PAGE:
Harrington acknowledges that cities and carriers don’t always start out on the same page: In his view, municipalities may over-rate the commercial value of their lampposts. But he also talks up the value of honest dialog around these issues.
“Some cities may have higher expectations around what they think the value is of the assets that they have, and we want to take those expectations into account, while also thinking about the realities of our business,” he said. “It really is a partnership: Here are our objectives, tell us your objectives. We have a bunch of tools in our toolkit. Let’s put those pieces together.”
Some telecom industry advocates go a step further, urging cities to rein in their ambitions. “People should be focused on reasonable cost recovery. If you are talking $6,000 or $10,000 fees to put one small cell on one lamppost, that’s not reasonable. And we have seen that: There are all sorts of crazy practices,” TIA's Srihari said. “The industry is very concerned about this. There is no opposition to reasonable cost recovery, but we do need to change the paradigm to recognize that these are not gigantic towers. If you charge these kinds of fees, you will slow down deployment. Carriers won’t want to come.”
San Jose's Santosham sees plenty of room for compromise. “There is a narrative in the space right now that says cities are the problem and are getting in the way of deployment because of overly burdensome regulations. The reality is, I don’t know a city that doesn’t want broadband,” she said. “They really want this technology and are looking for ways to work with the carriers. There is mutual interest here. Our role in government is to make sure we get those deployments in a way that is equitable and in the best interests of our residents.”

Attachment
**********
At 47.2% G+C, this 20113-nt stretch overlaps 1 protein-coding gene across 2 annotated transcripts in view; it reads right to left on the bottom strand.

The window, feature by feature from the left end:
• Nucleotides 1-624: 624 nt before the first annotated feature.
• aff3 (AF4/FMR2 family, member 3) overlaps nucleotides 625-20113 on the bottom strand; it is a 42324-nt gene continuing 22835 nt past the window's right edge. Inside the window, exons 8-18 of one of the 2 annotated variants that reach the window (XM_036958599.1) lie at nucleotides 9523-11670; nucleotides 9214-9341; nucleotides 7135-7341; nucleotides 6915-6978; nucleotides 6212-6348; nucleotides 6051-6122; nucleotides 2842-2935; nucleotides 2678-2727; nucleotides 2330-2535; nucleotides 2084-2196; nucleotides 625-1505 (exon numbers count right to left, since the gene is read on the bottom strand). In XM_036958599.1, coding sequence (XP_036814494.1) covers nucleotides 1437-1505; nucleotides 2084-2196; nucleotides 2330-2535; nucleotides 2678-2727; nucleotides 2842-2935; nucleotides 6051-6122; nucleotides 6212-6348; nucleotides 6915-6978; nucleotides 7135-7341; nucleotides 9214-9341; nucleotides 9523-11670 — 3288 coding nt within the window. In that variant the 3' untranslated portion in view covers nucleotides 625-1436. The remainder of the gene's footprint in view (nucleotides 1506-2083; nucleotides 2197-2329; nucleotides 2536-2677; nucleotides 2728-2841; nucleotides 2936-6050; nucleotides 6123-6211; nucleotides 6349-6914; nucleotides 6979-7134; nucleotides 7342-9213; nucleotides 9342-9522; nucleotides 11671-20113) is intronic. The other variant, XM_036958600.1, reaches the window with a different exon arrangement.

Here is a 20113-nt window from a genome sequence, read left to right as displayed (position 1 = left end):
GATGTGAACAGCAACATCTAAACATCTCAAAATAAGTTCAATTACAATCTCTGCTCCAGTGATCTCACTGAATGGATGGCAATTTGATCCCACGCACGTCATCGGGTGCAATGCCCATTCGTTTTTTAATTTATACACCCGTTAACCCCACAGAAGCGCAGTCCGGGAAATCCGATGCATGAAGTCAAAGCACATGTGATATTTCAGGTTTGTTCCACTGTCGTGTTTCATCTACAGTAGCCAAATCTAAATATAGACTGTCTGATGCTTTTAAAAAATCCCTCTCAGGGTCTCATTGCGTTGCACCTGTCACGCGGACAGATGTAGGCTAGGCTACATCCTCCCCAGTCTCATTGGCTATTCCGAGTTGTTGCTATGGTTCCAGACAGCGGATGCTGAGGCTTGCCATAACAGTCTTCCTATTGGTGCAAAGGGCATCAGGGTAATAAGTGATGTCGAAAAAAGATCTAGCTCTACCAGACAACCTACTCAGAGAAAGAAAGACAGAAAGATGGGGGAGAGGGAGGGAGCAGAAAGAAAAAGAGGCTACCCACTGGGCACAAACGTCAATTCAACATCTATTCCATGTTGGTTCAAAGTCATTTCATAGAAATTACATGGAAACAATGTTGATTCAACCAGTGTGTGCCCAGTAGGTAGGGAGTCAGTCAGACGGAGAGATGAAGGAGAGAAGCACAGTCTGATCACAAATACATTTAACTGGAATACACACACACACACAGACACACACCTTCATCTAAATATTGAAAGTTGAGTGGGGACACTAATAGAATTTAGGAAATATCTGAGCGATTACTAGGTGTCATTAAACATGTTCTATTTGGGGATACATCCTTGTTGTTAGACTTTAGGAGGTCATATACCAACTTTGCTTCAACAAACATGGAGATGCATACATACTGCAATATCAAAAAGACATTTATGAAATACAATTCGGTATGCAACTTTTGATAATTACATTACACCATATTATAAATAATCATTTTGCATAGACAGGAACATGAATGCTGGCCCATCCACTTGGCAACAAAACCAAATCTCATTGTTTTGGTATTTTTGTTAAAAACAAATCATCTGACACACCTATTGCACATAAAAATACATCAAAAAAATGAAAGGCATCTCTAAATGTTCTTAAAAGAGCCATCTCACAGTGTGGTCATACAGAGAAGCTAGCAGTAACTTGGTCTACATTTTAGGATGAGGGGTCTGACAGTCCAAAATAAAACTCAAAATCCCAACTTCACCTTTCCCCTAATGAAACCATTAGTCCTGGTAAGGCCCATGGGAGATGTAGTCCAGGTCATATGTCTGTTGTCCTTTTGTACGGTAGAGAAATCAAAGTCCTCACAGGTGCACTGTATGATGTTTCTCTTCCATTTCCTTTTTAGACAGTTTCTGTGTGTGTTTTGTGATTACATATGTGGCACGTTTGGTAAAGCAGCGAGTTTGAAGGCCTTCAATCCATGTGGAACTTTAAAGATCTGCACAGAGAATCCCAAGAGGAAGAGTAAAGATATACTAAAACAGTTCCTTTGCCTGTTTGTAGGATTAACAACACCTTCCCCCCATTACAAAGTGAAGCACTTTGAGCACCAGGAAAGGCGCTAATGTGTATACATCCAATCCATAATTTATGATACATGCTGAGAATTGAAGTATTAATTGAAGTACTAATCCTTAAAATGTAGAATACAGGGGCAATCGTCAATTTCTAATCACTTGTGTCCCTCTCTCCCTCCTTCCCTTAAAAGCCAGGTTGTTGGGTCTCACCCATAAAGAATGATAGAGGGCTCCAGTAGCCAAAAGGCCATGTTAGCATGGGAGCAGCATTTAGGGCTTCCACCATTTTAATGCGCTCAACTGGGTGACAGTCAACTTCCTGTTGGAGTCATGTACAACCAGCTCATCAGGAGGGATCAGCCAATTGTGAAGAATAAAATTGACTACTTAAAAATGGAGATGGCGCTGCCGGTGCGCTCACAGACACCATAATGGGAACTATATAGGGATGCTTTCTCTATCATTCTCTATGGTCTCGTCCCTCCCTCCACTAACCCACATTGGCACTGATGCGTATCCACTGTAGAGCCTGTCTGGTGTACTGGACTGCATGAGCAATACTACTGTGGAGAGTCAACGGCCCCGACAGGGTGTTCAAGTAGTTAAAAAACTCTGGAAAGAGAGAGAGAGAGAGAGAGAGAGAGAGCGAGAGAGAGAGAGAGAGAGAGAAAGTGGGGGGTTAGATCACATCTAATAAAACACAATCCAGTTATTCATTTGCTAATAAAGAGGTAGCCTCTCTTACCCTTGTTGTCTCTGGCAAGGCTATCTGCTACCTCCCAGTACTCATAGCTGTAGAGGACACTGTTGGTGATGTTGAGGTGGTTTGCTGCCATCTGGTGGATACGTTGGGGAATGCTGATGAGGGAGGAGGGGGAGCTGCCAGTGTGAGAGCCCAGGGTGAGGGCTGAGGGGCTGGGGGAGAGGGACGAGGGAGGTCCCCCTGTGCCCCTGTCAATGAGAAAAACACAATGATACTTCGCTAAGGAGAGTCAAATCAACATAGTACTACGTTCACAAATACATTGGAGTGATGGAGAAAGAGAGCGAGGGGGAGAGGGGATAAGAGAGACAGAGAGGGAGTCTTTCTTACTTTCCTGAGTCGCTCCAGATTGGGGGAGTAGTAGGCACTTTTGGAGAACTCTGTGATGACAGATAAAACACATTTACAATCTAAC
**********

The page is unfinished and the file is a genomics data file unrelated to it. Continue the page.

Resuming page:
It isn’t all about the money, either. In the run-up to 5G, IT leaders must think not just about the monetization of lampposts, but also about more fundamental infrastructure questions, and some in government say they are waiting for industry to take the lead.
As IT executives wait for those new models to emerge, they can still lay the groundwork for 5G by considering internal issues.
“You need to look at your processes about how you want to lease, what your design standards are, how you will provide electricity. All those things are really important,” Sacramento’s MacGunigal said. “We have more than 40,000 streetlights but only 9,000 are appropriate for attachment, so you need to have a really good asset inventory in order to understand that.”
With that asset inventory in hand, it may be possible to find ways to leverage carrier investments for maximum municipal benefits. In simple terms, cities may want to hang sensors on those same lampposts where carriers want to install small cells.